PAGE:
|Pralines in Brussel|
Herschey's existence and persistence proves one point: humans like other animals imprint the tastes and smells of home and these stay with us for the rest of our lives. No matter how unappealing, foul or tasteless these markers of home are, they will always occupy a special place in our minds for as long as we live. But back to business.
Much like the beer revolt that targeted Budweiser -now a Belgian brand- and Coors, a chocolate revolt appeared and some American micro-chocolate makers have acquired a reputation for perfection and a dedicated following. One such brand is the local Scharffen Berger, a brand that calls itself America's Finest Dark Chocolate.
|Ghirardelli square, too sweet for me|
Scharffen Berger is much better than the overly sweet older local, San Francisco's Ghirardelli. That brand is housed in the famous Ghirardelli square, a San Francisco landmark that is worth visiting. The chocolate however is no longer taken very seriously by the local cognoscenti, although Ghirardelli has tried to reinvent itself and catch on to the dark wave.
The dark wave has transformed chocolate from an unhealthy candy snack for the masses to a sophisticated delicacy for the up and coming. Dark has risen to prominence and in the minds of some at least become a health food or even a supplement. Now here is one supplement I can wholeheartedly endorse.
That is not to say that Belgians were or are dark chocolate lovers. Far from it. The most popular chocolate in Belgium is milk and the most popular brands such as Cote d'Or and Jacques- Callebaut sell a lot of milk chocolate bars. Belgians also eat a lot of Swiss milk chocolate and Milka is a favorite. The brand is actually owned by Kraft foods.
|Milk-hazelnut, the Belgian staple|
One thing I can say about the lowly Belgian bar is that, unlike American bars, it tastes like chocolate and is not overly sweet. I also think the addition of hazelnuts, a weird idea in the American mind, where the peanut dominates, adds to the flavor in unexpected ways.
What surprises many Belgians (and Americans for that matter) is that for the longest time, Belgium's premium praline maker Godiva was owned by Campbell Soup, a brand most Belgians only know about through the work of Andy Warhol.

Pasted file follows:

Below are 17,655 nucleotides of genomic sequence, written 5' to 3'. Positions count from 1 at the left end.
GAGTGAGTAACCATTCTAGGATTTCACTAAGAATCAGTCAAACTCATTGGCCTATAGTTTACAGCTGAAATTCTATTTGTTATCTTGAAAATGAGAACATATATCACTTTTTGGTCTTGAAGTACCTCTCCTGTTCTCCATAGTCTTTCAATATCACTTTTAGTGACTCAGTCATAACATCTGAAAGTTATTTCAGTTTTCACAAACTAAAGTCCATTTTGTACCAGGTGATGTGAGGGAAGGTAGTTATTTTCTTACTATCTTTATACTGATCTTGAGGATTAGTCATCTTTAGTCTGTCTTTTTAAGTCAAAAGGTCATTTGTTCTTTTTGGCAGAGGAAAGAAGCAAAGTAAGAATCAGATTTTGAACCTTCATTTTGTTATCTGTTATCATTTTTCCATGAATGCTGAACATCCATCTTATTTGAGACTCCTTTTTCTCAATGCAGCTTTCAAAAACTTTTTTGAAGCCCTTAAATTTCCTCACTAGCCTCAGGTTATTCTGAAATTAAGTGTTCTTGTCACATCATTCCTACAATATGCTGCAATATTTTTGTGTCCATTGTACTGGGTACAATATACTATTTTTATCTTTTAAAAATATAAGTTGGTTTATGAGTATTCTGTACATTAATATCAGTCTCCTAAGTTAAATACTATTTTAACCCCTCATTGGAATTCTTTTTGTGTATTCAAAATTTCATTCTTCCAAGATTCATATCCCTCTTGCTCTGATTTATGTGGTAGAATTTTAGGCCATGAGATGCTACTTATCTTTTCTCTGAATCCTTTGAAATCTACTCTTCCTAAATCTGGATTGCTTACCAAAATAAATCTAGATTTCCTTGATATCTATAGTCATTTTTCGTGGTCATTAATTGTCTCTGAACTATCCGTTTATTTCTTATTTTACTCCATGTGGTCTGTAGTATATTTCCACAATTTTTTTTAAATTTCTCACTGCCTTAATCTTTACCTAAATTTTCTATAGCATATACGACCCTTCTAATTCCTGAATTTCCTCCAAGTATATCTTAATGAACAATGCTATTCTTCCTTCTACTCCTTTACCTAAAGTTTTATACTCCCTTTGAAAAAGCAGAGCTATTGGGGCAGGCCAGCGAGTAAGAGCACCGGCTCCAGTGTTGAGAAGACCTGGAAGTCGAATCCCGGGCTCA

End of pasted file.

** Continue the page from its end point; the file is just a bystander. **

Belgian chocolate comes in two main varieties: the chocolate bar, usually milk with hazelnuts, that is a children's favorite, and the praline or chocolate confectionary that helped launch Belgium into the chocolate stratosphere. There is a third -largely unknown variety- that has a much to do with recognition as the other two, and that is the raw or bulk chocolate used by cooks, dessert makers, and confectioners. These people buy the raw material they use in the their creations and their selection determines who wins the crown. And it is in the third category that Belgium has acquired a reputation for exceptional excellence.
Here Callebaut and others compete with world leader, Valrhona from France. The latter also makes a mean chocolate bar and is -by the way- one of my all time favorites for chocolate bars. How is that for an endorsement?
You've probably already guessed that I prefer dark chocolate. My favorite Belgian brand is Cachet made by Kim's chocolates in the city of Tienen (once known as the sugar capital of Belgium). Cachet makes a variety of bars that are all of excellent quality.
When it comes to pralines, I bypass the big 3, Godiva, Neuhaus (better) and Daskalides that dominate the Brussels airport, in favor of The Chocolate Line, surely some of the most innovative creations ever seen. The chocolates are made in West Vlaanderen, and sold in stores in Brugge and Antwerpen. The Chocolate Line is -to quote the famous Michelin guide- worth the detour.
I will also recommend any local bakery or chocolate shop that makes their own chocolate creations. These are often on par or better than the big 3.
Happy New Year everyone!